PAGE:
In the face of likely climate retreat, student design studios explore ways to improve Nantucket’s coastal resilience.
By Zach Mortice
On Nantucket Island off the coast of Massachusetts, half of the 10 highest-ever tides arrived in 2018 alone, and flooding is a constant worry that imperils the tourist economy and historic buildings. “But that has not slowed down the real estate market,” says Cecil Barron Jensen, the executive director of the local nonprofit ReMain Nantucket. It’s been a “banner, record year” for buying and selling houses, she says. The average home price in Nantucket is nearly $1.8 million, according to Zillow, up almost 10 percent over the past year.
Real estate brokers on the island, Jensen says, talk about the flooding in terms of timelines. “How long do you want to enjoy this house? You can enjoy this house for this long,” she says. Even for the rich, the good life on Nantucket is becoming a finite commodity, as the dissonance between the hearty trade in beachfront views and climate cataclysm becomes harder to ignore.
Finding ways for Nantucket to coexist with rising floodwaters is the purpose of the Envision Resilience Nantucket Challenge, an initiative by Jensen’s ReMain Nantucket to bring aboard teams of design students in a collaborative design studio to propose solutions. Overall, these propositions, on exhibition at the Nantucket Historical Association’s Thomas Macy Warehouse through December, are focused on soft edges, careful retreats, and ways to get habitats, native ecologies, and people to mix and mingle with water productively. Students from five design programs (Yale, Harvard, the University of Miami, the University of Florida, and Northeastern University) presented their work—all produced remotely—to the Nantucket community in early June.
Absent Nantucket’s plans to implement winning projects, Jensen sees these proposals as a jumping-off point for exploration. “When we asked the students to participate, we promised them that we would untether them from the reality of Nantucket’s planning matrix, so that allowed them to be really free with using their imaginations,” she says. “The reaction from the community has been wide-eyed wonder.”
Nantucket can afford to dream big. ReMain Nantucket is backed by significant philanthropic support and was founded by Wendy Schmidt, the wife of billionaire and former Google CEO Eric Schmidt, one of the richest people in the world.
Envision Resilience Nantucket, the umbrella organization for the challenge, has secured the support of local preservationists and ecologists. Both aspects are represented in the proposals from the Northeastern University studio of Sara Jensen Carr, ASLA, which explored three categories of interventions: housing, hybrid engineering, and transitional ecologies. This last category contained some of the team’s most extreme transformations, including the Pocket Ecology by the landscape architecture undergraduate Cassandra Lanson, which recasts much of the island as a bird sanctuary, embracing the landscape architecture cliché of “put a bird on it!” Carr says.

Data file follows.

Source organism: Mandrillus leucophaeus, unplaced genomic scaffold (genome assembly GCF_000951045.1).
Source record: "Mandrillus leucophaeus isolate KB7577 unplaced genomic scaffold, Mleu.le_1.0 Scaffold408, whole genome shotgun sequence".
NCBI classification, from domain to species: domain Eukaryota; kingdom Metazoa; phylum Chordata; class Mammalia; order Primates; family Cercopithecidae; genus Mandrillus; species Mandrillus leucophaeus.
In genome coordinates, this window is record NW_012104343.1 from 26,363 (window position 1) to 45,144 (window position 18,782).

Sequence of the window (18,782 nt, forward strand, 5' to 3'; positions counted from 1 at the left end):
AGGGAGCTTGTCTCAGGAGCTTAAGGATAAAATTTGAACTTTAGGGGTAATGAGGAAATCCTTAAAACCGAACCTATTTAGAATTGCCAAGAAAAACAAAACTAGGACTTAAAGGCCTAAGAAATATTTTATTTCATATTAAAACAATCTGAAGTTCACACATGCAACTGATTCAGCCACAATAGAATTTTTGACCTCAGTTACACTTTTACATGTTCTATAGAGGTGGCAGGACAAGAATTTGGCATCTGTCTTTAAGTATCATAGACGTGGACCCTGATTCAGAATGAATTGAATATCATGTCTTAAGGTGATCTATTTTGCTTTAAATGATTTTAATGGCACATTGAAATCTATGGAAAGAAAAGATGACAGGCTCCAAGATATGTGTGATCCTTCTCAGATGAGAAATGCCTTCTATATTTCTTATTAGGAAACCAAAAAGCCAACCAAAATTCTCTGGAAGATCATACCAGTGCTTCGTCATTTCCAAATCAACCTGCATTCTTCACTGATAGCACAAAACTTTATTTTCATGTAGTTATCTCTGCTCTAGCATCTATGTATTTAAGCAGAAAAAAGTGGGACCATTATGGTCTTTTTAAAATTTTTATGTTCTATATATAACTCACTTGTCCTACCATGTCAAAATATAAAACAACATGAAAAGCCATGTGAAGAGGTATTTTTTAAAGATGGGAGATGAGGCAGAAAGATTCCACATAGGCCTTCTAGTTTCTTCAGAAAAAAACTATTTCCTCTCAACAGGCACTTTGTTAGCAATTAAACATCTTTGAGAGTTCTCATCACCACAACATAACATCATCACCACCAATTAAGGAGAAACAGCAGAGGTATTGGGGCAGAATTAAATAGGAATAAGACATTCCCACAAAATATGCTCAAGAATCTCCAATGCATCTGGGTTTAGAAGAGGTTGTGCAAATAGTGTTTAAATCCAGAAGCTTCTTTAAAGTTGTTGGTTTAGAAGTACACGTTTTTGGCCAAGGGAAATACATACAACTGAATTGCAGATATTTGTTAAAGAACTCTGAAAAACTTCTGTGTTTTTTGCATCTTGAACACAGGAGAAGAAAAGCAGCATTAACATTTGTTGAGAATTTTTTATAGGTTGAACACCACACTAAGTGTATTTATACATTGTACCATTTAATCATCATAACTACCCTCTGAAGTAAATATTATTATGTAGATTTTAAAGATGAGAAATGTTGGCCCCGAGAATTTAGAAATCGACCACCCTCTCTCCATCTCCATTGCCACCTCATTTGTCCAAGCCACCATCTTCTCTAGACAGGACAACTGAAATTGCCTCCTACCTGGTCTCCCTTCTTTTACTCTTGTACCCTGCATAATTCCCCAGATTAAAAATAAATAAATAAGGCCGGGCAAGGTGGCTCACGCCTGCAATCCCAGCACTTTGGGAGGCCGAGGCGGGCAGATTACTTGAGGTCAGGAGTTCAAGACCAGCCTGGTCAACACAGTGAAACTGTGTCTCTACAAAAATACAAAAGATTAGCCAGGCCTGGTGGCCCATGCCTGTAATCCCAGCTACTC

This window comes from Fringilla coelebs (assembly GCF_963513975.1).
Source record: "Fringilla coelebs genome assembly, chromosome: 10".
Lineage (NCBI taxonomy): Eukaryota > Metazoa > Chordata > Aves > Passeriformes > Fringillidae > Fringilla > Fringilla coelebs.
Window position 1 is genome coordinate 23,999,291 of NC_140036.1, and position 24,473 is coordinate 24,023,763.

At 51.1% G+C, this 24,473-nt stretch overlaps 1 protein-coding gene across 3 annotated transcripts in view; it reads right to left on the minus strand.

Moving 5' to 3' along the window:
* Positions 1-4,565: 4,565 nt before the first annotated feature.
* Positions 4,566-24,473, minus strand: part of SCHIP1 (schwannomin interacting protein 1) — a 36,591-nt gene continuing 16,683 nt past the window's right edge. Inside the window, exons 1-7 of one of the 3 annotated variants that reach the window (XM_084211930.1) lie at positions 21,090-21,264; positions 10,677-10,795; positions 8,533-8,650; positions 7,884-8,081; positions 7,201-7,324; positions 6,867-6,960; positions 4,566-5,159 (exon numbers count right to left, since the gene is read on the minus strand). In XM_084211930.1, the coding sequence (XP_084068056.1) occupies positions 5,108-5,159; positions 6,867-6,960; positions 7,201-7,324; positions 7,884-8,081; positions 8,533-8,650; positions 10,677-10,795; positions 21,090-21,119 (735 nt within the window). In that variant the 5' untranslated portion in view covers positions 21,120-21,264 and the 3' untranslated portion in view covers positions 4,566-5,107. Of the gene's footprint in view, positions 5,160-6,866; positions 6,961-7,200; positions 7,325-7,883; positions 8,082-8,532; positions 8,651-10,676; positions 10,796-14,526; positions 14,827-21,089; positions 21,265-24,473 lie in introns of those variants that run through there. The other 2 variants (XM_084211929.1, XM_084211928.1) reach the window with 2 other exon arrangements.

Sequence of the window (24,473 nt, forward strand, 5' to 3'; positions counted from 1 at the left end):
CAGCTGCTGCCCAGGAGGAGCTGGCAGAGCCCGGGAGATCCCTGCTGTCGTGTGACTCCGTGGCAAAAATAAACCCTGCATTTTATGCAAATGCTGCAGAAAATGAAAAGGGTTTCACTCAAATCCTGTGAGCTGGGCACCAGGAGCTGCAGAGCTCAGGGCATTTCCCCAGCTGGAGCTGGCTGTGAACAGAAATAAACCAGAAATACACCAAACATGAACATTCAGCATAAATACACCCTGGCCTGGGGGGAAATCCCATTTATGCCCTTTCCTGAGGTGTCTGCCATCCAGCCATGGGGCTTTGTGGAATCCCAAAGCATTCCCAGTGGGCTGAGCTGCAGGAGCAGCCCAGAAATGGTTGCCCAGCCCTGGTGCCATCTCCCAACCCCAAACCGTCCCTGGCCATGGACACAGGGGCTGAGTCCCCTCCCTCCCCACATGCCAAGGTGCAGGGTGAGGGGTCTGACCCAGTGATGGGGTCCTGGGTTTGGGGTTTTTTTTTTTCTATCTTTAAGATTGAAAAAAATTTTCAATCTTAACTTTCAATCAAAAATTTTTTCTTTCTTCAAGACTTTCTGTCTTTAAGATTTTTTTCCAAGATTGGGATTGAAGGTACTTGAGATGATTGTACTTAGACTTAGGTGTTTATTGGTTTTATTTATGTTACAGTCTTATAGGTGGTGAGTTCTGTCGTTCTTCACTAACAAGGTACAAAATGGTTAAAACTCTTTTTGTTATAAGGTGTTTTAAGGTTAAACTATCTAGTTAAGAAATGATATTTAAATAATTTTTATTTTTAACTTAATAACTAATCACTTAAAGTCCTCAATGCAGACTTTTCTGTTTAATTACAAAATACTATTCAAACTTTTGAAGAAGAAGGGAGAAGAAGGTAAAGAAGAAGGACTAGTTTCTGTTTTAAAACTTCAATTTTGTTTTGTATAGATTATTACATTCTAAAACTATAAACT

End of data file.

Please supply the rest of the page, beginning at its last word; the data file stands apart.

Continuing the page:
“I went into the project thinking, ‘Let’s propose the most drastic idea,’ because of course it gets pared down,” Lanson says.
Nearly half of Nantucket is already composed of conserved land, and Lanson imagines this vast habitat expanding in stages, beginning with pocket marshes and vacant land. Eventually, the ocean takes up permanent residence on what were Nantucket’s streets, and debris from abandoned homes becomes habitat for underwater ecologies, with seagrasses doing the work of phytoremediation.
Stoss Landscape Urbanism founder Chris Reed, FASLA, says his Harvard Graduate School of Design studio was looking for ways to untangle the web of connections between the island’s land, ecology, and economy. For example, one proposal by Fabiana Casale, Student ASLA, and Maria Ulloa, Student ASLA, addressed the barrier peninsula that protects Nantucket. “If you’re going to lose the barrier, the impact is going to be tremendous,” Reed says. “The erasure of that is going to impact the port, it’s going to impact private property, it’ll induce further bluff erosion.”
Inhabiting Instabilities by GSD students Gena Morgis and Caleb Negash proposed networks of pier platforms that reach far into the ocean to create a porous edge. These piles and platforms are both a tectonic (but mutable) basis for architecture and also a habitat-crafting tool. Piers, or simple piles of rock, can slow down water and let sediment drop before being carried out to sea, “a rumble strip underneath the surface of the water,” Morgis says. Extending piers outward with a renewable resource (wood) is also a way to conserve ecologically sensitive interior land elsewhere on the island.
But what if people, unlike some privileged Nantucket residents, don’t have the resources to relocate even once? How applicable are the projects for this exceptionally affluent town to communities with all of the coastal vulnerability and none of the resources? “I struggle with it,” says Carr. “We don’t want this to be about protecting rich people’s houses.” The Pocket Ecology’s bird-first approach makes that clear, but Nantucket’s path to resilience is unlikely to be very similar to anywhere else. Reed says he hopes that the what, if not the how, of developing coastal resilience in Nantucket will be transferable to less privileged communities, which leaves the question open of who gets to use what’s learned on Nantucket.